Dr Lorna Williams

Lil’wat Principles and Pronunciation guide

Lil’wat words used in the course Learning and Teaching in an Indigenous World
Taping by S. Boechler, IPA S. Gestner; pronunciation description J. van Eijk




Lil’wat Principle

IPA pronunciation

Pronunciation description

Meaning of the word in English





the  cw  sounds like the “wh” of “which” and “whale” in  the pronunciation of those people who pronounce these words differently from “witch” and “wail.”  Most Canadians do not make this difference, and pronounce “which” as “witch,” and “whale” as “wail,” but most of them are aware of the fact that in a number English dialects the difference is made.  The  lh  sounds like “th” of “thin,” but pronounced with one or both sides of the tongue rather than the tip of the tongue.  (It actually resembles that “slurpy” sound in Sylvester the Cat when he says “s.”  I think he pronounces his own name as “Lhylvelhter.”

acknowledging the felt energy indicating group attunement and the emergence of a common group purpose, individuals feel safe and free to express their views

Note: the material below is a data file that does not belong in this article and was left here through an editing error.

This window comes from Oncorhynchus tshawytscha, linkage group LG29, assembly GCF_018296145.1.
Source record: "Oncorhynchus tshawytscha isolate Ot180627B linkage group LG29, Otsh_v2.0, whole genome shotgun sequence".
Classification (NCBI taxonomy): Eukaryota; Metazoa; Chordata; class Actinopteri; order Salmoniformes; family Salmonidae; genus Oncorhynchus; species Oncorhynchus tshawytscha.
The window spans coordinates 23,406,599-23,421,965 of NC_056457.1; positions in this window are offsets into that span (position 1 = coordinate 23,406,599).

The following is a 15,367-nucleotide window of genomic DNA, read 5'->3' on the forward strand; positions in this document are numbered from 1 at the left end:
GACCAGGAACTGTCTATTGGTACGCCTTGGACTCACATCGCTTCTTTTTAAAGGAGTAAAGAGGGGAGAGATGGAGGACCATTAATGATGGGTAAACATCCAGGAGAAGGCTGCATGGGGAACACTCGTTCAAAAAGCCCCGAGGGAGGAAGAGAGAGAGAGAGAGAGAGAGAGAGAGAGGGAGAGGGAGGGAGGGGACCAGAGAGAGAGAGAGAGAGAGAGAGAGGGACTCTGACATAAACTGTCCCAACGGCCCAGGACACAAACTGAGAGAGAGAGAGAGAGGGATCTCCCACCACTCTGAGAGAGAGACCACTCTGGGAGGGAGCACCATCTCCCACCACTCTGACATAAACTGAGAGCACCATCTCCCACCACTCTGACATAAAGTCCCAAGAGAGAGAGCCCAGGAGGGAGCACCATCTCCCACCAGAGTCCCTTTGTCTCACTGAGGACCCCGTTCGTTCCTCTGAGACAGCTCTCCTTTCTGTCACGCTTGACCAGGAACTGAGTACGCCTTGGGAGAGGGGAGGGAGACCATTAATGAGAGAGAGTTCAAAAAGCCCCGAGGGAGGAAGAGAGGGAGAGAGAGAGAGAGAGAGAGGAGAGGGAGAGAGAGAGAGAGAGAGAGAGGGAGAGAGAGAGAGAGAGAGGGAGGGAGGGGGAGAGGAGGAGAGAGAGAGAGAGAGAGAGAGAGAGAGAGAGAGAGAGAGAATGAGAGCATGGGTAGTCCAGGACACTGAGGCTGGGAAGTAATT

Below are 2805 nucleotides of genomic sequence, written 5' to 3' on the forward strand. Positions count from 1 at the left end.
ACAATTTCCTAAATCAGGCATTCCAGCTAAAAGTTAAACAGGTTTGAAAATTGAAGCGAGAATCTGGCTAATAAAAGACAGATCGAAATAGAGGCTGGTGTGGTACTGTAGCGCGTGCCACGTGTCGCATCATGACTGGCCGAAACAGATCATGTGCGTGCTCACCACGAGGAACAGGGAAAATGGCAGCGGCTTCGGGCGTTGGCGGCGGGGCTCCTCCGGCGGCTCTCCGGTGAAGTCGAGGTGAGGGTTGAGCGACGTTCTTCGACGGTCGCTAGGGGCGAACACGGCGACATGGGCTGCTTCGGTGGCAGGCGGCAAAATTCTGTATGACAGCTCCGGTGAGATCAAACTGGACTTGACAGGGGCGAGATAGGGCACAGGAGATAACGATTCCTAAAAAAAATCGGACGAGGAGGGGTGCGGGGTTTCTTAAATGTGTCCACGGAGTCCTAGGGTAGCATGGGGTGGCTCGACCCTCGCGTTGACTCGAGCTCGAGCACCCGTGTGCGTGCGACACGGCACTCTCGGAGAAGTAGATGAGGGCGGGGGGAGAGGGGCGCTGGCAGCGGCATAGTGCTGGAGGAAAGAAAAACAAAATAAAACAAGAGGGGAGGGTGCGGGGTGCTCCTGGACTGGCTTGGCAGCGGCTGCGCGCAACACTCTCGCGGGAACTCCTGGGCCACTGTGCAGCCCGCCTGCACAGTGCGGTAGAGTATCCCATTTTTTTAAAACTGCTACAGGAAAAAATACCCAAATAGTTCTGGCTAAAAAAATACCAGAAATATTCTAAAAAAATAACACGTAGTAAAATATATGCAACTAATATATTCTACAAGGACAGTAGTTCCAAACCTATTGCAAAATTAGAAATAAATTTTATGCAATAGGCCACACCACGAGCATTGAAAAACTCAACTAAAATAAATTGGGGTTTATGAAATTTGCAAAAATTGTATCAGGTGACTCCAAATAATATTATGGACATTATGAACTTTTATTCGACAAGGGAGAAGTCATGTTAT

The  c  in  célhcelh  is like the “ch” of English (Scottish) “loch” but not so far back in the throat.  (It is made at the same spot where one articulates the “k” of “kill.”)  People who know German will find that it is very similar to the “ch” sound in German “ich” (for “I”).  The  lh  is as in  kamúcwkalha.


each person being responsible for their own learning, always seeking learning opportunities; fitting ones self into a working group, freely offering ones expertise when appropriate, gifts to the group effort



kæˈt͡l il’æ

The  t’  in  kat’íl’a  is like the “tl” in “meatless” or “gutless,” but glottalized, i.e., pronounced with closed vocal cords.  This one is best demonstrated by a fluent speaker like yourself, just like the  l’,  which is the glottalized version of “l.”  People should also be made aware that this  l  is “thin,” like the ”l” in English “lip,” but not like the “thick l” of English “pool.”



seeking spaces of stillness and quietness amidst our busyness and quest for knowledge; stop and listen deeply




The  7  in  a7xe7ul  is the “glottal catch” we also have in English “uh-oh,” before the “u” and “o” sounds.  In a number of British dialects this is how the “t” is pronounced at the end of words, as in “bi7,” for “bit.”  The  x  is like the “ch” of Scottish “loch.”  For  c   see  célhcelh above.


valuing our own expertise and considering how it helps the entire community beyond ourselves; to teach oneself; to prepare oneself for listening and learning





recognizing the need to sometimes be in a place of dissonance and uncertainty, heightened awareness, so as to be open to new learning





encouraging each of us to do the best we can at each task given to us

Tim Hopper,
Apr 26, 2015, 5:03 PM